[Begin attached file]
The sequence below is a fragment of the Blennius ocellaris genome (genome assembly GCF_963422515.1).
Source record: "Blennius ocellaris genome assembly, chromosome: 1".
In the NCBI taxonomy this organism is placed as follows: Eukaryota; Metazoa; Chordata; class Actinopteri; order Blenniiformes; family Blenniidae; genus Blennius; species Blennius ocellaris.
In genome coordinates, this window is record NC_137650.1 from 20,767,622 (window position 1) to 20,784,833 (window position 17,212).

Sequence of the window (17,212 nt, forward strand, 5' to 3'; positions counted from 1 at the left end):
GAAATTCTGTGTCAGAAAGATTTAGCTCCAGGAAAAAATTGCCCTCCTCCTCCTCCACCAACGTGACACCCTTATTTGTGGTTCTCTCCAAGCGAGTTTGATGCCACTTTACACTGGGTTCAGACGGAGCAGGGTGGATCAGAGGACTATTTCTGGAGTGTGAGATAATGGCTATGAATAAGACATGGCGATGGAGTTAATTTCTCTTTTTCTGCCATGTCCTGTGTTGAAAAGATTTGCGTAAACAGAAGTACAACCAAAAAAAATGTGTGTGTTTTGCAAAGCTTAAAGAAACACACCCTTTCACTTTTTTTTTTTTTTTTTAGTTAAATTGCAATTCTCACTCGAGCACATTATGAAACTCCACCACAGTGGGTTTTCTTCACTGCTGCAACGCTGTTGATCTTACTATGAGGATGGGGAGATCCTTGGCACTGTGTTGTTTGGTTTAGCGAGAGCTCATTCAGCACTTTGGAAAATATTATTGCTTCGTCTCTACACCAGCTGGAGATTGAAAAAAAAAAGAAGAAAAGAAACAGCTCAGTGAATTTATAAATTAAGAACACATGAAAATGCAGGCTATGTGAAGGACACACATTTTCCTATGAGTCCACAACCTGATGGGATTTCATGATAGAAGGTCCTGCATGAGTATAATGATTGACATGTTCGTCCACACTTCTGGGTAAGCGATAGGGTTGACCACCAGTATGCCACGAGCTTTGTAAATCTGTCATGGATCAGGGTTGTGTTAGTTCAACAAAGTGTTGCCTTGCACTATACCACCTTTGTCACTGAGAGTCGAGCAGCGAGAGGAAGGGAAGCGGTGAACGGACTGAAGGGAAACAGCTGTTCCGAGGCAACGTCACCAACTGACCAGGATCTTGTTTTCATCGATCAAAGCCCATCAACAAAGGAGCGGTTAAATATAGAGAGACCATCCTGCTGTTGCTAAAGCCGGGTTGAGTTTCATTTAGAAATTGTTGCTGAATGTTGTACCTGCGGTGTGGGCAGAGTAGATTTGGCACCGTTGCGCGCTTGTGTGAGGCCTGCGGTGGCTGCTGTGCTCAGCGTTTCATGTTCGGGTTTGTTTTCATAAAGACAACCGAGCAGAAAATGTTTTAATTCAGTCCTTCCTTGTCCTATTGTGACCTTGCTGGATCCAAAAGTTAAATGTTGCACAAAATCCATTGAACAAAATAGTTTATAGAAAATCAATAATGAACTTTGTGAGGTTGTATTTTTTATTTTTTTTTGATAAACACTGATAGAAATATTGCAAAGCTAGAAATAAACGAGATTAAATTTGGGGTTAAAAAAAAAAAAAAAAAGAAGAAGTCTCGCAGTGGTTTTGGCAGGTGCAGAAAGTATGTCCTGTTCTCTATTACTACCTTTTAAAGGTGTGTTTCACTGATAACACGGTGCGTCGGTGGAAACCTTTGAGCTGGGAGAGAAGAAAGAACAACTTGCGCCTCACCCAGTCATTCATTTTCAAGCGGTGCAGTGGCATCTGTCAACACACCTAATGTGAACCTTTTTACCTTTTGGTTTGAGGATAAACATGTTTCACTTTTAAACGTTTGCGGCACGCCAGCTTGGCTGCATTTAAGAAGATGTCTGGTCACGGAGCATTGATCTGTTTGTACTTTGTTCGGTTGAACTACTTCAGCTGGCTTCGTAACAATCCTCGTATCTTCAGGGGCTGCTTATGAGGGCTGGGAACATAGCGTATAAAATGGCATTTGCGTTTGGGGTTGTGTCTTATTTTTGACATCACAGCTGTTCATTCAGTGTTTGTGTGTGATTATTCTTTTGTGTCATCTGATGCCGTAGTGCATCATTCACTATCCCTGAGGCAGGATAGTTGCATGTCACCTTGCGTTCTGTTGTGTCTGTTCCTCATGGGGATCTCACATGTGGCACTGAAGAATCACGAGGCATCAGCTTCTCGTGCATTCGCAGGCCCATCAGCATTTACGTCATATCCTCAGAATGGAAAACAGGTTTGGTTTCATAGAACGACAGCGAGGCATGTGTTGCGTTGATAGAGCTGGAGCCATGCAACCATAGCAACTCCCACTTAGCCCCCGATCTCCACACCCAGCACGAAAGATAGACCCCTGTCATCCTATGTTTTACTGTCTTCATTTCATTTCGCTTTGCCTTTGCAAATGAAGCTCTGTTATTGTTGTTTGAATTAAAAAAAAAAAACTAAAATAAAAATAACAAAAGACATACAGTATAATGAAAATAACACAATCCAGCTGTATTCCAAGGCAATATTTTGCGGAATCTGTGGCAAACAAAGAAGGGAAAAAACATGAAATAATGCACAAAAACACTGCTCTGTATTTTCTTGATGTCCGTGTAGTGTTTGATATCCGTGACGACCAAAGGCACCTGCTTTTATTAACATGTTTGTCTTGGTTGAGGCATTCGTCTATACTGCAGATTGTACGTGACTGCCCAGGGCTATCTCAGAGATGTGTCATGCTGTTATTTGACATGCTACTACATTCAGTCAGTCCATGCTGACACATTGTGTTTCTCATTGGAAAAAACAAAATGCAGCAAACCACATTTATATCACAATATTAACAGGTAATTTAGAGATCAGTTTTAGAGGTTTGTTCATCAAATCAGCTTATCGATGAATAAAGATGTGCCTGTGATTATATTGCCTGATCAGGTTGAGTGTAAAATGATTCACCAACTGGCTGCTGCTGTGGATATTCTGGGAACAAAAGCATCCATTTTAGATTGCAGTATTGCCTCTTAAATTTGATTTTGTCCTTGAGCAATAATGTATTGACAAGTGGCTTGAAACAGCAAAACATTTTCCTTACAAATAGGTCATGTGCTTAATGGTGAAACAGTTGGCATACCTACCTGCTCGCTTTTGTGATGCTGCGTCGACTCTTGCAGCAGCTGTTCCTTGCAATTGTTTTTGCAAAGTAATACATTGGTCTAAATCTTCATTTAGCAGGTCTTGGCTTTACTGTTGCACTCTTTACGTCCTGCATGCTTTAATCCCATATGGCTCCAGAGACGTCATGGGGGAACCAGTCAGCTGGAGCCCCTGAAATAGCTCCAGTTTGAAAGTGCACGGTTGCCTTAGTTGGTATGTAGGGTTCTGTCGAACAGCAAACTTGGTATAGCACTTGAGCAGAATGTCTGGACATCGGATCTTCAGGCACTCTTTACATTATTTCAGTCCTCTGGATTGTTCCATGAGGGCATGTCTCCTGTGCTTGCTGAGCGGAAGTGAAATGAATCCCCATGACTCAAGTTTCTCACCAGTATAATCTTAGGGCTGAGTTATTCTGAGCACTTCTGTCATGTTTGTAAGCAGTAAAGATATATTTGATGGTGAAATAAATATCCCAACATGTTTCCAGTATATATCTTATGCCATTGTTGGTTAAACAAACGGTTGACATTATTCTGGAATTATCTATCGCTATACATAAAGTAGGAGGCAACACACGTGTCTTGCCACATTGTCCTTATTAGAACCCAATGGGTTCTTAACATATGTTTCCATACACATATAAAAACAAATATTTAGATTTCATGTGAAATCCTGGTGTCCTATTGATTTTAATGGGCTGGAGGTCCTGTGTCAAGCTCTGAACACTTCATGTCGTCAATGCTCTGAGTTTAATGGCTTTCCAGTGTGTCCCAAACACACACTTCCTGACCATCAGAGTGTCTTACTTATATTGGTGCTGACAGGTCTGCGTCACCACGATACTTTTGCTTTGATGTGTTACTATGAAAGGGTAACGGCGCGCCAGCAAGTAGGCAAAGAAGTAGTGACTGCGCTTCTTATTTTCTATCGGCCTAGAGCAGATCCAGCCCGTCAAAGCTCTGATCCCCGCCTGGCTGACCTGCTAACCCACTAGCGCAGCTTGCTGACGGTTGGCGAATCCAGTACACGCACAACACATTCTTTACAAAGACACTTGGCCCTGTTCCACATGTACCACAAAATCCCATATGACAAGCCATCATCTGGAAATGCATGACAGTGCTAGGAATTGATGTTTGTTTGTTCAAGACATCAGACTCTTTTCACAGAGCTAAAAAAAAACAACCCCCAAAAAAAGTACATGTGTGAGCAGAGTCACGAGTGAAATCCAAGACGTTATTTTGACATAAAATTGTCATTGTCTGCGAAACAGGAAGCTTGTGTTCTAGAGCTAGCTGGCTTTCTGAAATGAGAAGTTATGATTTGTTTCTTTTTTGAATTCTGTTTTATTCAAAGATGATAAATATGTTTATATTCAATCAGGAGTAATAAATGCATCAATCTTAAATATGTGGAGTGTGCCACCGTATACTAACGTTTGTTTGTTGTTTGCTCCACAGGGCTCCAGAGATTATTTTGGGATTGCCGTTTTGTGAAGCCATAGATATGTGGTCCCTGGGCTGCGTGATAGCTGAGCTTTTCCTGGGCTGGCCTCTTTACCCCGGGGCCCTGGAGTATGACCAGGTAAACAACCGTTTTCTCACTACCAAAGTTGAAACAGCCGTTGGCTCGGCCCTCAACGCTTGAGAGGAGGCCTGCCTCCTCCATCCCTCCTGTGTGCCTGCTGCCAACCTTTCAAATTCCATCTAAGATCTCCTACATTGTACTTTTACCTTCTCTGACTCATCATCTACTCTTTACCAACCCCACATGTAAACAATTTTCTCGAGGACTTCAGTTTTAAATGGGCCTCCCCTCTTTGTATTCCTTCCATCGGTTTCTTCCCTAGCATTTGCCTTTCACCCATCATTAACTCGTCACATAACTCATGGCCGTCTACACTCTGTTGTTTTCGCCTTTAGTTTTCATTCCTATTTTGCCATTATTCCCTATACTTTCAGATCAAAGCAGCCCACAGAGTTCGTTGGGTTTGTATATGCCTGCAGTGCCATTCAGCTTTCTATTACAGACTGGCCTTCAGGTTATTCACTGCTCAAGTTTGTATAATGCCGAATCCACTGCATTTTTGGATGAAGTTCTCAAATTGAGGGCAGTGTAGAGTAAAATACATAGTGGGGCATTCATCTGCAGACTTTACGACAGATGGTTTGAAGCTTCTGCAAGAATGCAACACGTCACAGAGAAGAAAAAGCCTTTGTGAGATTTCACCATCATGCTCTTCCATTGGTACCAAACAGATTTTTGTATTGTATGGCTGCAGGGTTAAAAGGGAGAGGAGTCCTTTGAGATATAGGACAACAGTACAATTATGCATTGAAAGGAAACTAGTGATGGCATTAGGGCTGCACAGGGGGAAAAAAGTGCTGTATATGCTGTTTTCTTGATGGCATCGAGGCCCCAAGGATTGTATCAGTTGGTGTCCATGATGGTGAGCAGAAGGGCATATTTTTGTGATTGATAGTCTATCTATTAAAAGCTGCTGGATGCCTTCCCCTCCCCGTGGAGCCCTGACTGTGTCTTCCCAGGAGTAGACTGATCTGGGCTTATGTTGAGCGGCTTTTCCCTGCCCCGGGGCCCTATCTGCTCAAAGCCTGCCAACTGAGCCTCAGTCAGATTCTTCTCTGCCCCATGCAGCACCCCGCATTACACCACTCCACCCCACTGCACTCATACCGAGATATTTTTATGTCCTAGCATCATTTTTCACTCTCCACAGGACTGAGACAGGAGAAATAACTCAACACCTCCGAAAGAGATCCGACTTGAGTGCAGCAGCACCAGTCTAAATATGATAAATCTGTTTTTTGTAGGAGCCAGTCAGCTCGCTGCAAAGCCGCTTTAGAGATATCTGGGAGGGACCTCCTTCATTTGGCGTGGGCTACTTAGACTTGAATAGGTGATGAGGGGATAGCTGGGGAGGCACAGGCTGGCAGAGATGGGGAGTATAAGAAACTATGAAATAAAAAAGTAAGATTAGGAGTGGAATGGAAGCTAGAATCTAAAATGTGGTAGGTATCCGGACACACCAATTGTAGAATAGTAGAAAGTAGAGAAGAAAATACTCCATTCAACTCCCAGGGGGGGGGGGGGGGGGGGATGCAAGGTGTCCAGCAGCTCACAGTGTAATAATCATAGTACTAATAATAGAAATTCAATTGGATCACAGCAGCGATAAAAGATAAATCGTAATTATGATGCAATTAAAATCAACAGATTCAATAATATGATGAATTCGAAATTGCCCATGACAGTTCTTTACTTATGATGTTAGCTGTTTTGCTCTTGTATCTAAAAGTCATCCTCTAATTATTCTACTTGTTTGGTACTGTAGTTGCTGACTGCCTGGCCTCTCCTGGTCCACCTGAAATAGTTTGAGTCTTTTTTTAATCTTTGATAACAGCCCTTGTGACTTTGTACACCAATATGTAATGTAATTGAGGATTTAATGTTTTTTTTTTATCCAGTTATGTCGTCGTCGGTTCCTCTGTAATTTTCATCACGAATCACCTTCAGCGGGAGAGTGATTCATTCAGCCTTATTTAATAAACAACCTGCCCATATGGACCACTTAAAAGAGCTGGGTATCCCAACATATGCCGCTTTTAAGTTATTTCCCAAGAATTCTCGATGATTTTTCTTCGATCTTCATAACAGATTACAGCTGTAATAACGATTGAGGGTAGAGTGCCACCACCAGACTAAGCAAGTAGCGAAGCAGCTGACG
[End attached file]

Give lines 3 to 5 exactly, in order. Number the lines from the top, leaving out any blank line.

In the NCBI taxonomy this organism is placed as follows: Eukaryota; Metazoa; Chordata; class Actinopteri; order Blenniiformes; family Blenniidae; genus Blennius; species Blennius ocellaris.
In genome coordinates, this window is record NC_137650.1 from 20,767,622 (window position 1) to 20,784,833 (window position 17,212).

Sequence of the window (17,212 nt, forward strand, 5' to 3'; positions counted from 1 at the left end):